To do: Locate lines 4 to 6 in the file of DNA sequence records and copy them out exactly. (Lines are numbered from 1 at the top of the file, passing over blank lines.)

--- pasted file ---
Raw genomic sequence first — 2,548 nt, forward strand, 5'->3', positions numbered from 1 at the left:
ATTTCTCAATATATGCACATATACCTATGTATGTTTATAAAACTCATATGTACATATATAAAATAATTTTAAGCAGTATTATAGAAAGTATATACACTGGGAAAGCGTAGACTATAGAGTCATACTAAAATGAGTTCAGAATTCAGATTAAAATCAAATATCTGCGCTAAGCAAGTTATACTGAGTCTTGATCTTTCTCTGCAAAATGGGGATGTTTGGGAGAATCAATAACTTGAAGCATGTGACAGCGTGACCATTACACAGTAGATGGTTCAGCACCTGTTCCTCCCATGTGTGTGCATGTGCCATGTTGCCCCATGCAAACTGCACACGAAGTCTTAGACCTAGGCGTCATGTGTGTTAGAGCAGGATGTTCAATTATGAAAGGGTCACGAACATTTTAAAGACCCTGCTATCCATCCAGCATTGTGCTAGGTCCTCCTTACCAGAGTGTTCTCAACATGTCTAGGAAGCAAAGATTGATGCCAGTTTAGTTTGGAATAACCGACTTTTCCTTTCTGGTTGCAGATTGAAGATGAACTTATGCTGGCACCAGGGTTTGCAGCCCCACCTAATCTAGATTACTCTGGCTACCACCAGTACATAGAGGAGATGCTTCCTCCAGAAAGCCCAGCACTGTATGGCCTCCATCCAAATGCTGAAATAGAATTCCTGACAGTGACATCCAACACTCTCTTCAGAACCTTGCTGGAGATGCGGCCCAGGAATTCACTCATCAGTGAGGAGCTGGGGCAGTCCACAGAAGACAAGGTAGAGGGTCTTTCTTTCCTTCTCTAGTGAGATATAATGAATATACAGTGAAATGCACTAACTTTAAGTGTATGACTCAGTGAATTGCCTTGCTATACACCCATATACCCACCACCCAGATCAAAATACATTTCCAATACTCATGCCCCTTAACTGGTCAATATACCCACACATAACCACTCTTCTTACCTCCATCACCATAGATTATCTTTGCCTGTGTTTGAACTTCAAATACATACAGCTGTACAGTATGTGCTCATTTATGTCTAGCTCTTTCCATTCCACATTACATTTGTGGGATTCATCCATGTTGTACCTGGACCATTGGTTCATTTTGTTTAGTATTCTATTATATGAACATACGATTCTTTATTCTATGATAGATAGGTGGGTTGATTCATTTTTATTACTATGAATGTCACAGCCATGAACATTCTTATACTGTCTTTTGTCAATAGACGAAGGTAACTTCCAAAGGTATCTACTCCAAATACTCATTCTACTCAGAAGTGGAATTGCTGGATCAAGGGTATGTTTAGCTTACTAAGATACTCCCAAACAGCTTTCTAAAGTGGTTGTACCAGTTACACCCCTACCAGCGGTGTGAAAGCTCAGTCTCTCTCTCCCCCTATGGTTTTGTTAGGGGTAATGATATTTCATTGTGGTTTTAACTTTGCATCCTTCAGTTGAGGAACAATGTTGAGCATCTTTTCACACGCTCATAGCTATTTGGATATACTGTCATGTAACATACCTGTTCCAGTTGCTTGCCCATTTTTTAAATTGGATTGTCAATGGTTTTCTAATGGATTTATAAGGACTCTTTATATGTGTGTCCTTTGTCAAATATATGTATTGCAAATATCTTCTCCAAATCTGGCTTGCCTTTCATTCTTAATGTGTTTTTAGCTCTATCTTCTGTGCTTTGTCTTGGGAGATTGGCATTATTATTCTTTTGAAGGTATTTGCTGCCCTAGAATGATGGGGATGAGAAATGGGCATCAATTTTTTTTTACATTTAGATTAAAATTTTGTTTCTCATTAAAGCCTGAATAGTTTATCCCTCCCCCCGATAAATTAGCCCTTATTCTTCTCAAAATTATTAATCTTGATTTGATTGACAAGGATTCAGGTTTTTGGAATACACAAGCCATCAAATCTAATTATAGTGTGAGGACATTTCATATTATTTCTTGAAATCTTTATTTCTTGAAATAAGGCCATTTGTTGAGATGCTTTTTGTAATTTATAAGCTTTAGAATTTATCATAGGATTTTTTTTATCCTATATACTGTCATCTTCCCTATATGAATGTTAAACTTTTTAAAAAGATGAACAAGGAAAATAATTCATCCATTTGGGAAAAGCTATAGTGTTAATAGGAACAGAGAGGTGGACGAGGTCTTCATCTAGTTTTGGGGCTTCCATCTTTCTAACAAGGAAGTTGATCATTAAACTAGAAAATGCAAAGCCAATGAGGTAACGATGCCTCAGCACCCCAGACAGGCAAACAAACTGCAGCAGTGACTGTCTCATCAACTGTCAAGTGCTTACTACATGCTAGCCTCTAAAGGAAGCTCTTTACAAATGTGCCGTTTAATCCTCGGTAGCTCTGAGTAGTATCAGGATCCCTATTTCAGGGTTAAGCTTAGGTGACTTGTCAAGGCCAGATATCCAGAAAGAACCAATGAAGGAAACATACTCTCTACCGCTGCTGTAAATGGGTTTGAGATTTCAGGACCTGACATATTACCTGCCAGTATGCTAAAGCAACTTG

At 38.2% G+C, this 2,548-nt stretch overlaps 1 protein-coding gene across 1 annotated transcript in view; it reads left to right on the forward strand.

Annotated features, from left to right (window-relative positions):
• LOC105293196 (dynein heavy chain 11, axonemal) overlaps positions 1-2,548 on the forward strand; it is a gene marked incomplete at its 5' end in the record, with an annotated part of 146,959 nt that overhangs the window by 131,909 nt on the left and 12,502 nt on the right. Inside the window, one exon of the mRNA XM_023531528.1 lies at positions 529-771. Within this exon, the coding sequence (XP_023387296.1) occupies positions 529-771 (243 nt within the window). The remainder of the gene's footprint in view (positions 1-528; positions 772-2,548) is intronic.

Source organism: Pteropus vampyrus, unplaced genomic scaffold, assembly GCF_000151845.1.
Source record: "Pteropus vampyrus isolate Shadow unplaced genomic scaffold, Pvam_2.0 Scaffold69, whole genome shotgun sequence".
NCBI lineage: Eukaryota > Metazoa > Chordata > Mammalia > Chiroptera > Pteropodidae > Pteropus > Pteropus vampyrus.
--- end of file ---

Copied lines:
Annotated features, from left to right (window-relative positions):
• LOC105293196 (dynein heavy chain 11, axonemal) overlaps positions 1-2,548 on the forward strand; it is a gene marked incomplete at its 5' end in the record, with an annotated part of 146,959 nt that overhangs the window by 131,909 nt on the left and 12,502 nt on the right. Inside the window, one exon of the mRNA XM_023531528.1 lies at positions 529-771. Within this exon, the coding sequence (XP_023387296.1) occupies positions 529-771 (243 nt within the window). The remainder of the gene's footprint in view (positions 1-528; positions 772-2,548) is intronic.

Source organism: Pteropus vampyrus, unplaced genomic scaffold, assembly GCF_000151845.1.